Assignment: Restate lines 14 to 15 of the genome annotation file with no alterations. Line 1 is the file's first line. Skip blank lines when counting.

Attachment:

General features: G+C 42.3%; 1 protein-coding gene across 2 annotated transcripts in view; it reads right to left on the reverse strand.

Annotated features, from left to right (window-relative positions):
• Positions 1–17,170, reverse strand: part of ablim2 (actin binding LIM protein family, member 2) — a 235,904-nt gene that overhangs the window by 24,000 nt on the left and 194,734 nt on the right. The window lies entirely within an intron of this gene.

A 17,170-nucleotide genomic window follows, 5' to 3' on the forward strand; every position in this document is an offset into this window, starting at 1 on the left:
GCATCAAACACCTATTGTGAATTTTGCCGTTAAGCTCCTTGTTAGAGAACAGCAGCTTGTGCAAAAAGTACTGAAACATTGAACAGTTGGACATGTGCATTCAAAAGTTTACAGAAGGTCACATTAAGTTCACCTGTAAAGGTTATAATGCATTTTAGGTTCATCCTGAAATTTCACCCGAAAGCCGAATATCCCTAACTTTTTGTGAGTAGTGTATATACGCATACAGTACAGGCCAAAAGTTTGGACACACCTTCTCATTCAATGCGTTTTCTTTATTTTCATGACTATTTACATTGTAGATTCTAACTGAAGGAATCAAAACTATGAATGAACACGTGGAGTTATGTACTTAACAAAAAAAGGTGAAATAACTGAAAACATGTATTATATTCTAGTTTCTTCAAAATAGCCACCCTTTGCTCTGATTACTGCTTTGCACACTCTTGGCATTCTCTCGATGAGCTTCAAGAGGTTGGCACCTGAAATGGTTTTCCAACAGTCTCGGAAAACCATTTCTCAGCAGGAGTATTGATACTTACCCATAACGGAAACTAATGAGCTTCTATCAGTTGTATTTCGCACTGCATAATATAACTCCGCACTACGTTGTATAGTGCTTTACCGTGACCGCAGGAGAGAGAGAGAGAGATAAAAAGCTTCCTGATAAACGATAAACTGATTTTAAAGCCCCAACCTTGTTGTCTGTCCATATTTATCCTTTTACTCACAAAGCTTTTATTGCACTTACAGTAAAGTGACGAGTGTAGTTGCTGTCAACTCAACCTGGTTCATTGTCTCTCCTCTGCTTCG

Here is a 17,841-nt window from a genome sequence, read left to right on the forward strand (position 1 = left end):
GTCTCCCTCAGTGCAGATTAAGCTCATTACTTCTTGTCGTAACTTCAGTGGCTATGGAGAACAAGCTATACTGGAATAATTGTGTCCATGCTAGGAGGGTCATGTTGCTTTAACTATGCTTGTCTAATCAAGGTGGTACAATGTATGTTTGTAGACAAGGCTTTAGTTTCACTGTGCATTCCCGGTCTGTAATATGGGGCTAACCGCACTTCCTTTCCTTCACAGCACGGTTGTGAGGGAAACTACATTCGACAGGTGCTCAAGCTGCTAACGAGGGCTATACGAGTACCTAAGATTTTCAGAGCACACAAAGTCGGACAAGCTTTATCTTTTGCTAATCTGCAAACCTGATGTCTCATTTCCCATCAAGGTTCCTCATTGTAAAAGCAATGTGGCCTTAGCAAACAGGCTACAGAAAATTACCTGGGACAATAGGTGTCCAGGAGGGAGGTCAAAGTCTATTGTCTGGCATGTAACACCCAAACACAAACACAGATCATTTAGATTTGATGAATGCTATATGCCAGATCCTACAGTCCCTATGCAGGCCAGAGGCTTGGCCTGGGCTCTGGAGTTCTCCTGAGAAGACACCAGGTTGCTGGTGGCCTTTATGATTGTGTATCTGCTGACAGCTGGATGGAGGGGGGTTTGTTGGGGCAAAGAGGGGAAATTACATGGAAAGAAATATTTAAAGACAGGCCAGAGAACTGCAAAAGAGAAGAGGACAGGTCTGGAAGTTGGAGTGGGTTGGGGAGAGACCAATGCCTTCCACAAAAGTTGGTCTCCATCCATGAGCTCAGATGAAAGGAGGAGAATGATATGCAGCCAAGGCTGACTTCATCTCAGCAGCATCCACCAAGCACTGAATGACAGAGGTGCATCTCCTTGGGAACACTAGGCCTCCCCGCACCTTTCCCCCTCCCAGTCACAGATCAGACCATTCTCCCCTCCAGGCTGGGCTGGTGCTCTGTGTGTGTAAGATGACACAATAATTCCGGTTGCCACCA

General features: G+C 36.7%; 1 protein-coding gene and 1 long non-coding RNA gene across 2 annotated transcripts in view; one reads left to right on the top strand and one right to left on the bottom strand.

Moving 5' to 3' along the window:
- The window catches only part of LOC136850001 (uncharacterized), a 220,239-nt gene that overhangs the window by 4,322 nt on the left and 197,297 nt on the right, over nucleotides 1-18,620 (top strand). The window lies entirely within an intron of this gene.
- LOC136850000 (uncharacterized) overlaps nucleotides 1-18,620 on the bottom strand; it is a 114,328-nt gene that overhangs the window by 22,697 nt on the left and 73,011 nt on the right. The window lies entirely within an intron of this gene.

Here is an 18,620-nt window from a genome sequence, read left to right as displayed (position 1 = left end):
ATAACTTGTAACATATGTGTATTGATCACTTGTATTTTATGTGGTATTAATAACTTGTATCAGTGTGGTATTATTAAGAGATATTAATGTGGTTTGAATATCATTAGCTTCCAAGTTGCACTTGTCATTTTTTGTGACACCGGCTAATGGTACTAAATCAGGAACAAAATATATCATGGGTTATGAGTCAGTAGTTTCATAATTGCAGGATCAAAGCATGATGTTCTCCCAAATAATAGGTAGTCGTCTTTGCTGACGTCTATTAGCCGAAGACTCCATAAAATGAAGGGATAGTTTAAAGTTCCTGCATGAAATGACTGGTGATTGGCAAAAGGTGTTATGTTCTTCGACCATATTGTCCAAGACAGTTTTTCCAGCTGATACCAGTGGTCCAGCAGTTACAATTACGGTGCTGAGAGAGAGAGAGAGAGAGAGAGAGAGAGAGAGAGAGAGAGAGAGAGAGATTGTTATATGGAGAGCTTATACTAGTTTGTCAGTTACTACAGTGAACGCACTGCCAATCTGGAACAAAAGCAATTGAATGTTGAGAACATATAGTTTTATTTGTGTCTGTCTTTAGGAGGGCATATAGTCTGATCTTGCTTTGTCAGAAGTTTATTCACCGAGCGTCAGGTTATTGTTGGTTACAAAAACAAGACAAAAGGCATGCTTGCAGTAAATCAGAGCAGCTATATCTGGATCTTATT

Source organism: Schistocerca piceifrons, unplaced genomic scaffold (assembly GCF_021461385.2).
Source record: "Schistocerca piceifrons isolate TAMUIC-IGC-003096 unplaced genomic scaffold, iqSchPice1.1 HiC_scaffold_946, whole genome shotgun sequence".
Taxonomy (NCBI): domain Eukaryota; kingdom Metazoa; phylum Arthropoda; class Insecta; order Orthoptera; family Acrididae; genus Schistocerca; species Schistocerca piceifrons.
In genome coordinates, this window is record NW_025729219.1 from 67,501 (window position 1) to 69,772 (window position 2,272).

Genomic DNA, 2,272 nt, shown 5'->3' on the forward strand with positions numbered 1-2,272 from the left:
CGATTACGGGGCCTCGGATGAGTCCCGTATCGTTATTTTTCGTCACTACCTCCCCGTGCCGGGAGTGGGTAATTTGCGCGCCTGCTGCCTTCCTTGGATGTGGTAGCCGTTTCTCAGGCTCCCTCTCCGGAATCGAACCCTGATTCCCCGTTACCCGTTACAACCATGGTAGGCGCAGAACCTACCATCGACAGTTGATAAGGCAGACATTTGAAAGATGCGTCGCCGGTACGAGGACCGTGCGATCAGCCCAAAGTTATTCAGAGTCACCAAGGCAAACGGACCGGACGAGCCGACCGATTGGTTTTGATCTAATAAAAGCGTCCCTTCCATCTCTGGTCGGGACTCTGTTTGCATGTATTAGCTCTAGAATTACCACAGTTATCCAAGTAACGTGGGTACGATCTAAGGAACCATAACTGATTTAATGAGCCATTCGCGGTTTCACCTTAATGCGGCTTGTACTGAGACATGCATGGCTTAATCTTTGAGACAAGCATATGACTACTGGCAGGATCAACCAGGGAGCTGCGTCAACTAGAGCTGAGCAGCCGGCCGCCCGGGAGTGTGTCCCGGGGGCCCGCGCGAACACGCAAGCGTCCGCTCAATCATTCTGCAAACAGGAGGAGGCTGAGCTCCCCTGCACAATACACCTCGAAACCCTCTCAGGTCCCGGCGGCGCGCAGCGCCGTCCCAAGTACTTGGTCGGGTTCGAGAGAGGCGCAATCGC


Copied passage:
Source organism: Schistocerca piceifrons, unplaced genomic scaffold (assembly GCF_021461385.2).
Source record: "Schistocerca piceifrons isolate TAMUIC-IGC-003096 unplaced genomic scaffold, iqSchPice1.1 HiC_scaffold_946, whole genome shotgun sequence".